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NRL News
Page 15
June 2010
Volume 37
Issue 8-9

NRLC 2010: About as Good as it Gets

BY Dave Andrusko

Early and often, throughout the three-day NRLC 2010 convention held in Pittsburgh, I heard some of the same words and descriptors: “amazing,” “one of the best ever,” “buzz,” and “where is the convention next year?” [Hint: Jacksonville, Florida. See page 14.]

What explains what was clearly one of the best-received conventions in recent memory? For starters, the location. Pennsylvania is pro-life country.

And then there was the quality of the general sessions, both in the sense of topics that people thirsted to learn more about and quality speakers who could deliver information in a way that the audience could quickly assimilate, profit from, and be able to share with folks back home.

To name just a few: Dr. Steve Zelinski on “The Pain of the Unborn”; Steven Mosher on sex-selection abortions; Dr. Angela Franks on Margaret Sanger’s eugenic legacy; the 25th anniversary of National Teens for Life; a riveting account of a much-regretted abortion by Mark and LaRee Pickup; a crystal-clear explanation of ObamaCare presented by NRLC’s Douglas Johnson and Burke Balch; a leadership award given to pro-life House Republican Leader John Boehner; and the immensely inspirational Monsignor James Lisante, whose speech closed the convention at the Saturday night banquet.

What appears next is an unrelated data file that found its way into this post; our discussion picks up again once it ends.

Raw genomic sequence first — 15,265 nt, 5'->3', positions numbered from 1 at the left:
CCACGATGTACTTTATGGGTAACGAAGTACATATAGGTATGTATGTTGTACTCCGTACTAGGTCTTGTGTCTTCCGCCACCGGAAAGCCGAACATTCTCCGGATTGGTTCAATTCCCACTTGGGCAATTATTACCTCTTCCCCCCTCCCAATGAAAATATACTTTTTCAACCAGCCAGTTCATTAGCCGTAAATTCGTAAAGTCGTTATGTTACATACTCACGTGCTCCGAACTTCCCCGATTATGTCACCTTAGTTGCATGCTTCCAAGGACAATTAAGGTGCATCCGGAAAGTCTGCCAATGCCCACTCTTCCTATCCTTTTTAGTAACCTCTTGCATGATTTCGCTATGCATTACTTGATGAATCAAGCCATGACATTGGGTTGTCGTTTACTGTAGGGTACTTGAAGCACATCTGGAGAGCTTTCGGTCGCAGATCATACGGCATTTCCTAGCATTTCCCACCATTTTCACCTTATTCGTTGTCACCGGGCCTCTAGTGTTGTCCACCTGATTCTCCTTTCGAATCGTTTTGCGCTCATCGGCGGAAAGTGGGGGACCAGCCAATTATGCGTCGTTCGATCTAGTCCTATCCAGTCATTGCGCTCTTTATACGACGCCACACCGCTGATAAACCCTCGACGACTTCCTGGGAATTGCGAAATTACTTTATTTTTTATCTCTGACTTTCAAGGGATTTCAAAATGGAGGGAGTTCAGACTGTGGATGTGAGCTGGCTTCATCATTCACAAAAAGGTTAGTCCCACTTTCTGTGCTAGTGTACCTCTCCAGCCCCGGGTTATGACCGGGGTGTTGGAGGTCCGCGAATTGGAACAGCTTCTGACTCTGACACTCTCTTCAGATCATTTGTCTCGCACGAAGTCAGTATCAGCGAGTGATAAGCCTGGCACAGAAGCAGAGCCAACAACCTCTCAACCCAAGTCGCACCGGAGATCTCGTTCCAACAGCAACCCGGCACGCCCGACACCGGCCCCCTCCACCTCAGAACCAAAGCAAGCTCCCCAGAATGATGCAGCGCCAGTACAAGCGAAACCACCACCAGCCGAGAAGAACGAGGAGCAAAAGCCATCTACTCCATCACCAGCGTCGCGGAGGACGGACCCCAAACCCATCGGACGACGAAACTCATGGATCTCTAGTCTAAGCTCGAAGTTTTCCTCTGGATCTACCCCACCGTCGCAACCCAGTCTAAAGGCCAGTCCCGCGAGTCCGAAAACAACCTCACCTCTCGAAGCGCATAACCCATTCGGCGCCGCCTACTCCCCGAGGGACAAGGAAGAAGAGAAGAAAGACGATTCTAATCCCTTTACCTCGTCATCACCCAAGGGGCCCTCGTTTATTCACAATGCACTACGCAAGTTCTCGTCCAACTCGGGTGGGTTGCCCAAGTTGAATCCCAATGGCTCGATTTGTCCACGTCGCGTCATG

There were several narratives running throughout our time together.

First and foremost, in spite of Barack Obama and the pro-abortion Democratic majorities in both houses of Congress, there is real reason for optimism. NRLC Executive Director David N. O’Steen, Ph.D., used a portion of the Saturday morning general session to make three points:

1. “Today in America, the normal is to be pro-life. More people identify as pro-life than pro-choice,” he said.

2. 61% of the public does not want government health care providing any funding for abortion.

3. “To answer a question from 2008, yes, we have hope,” O’Steen said. “And we will remember in November.”

Second, the fractures in the wall that has separated Americans from their consciences grow more pronounced almost daily. Once almost invisible, images of the unborn child can be found attached to refrigerators all over the country. It’s impossible to square four-color real-time ultrasounds of squirming unborn babies with nonsense about “blobs of tissue.”

In the same vein, if a pro-abortionist had snuck in while Steven Mosher talked about the horrific practice of sex-selection abortion, how would she/he merge support for “women’s rights” with the systematic annihilation of unborn baby girls?

Adding to the cognitive dissonance, even for the hardest-hearted pro-abortionist, can they really accept that it okay to tear apart unborn children who are capable of experiencing pain? That is the challenge posed by Nebraska’s “Pain-Capable Unborn Child Protection Act.”

Pro-abortionists no doubt felt better when a working group of the Royal College of Obstetricians and Gynecologists ponied up a bogus study purporting to prove that the unborn child can’t experience pain at even at 24 weeks, let alone at 20 weeks, and perhaps not until considerably further along. (For the definitive rebuttal, see pages 12-13.)

But I strongly suspect that they fear if the Supreme Court hears the evidence, the justices will uphold Nebraska’s landmark legislation.

A tremendous convention, from start to finish. Please be sure to order CDs from the convention. They are as inexpensive as they are comprehensive. (See pages 20-21.)

See you in Jacksonville, Florida, next year.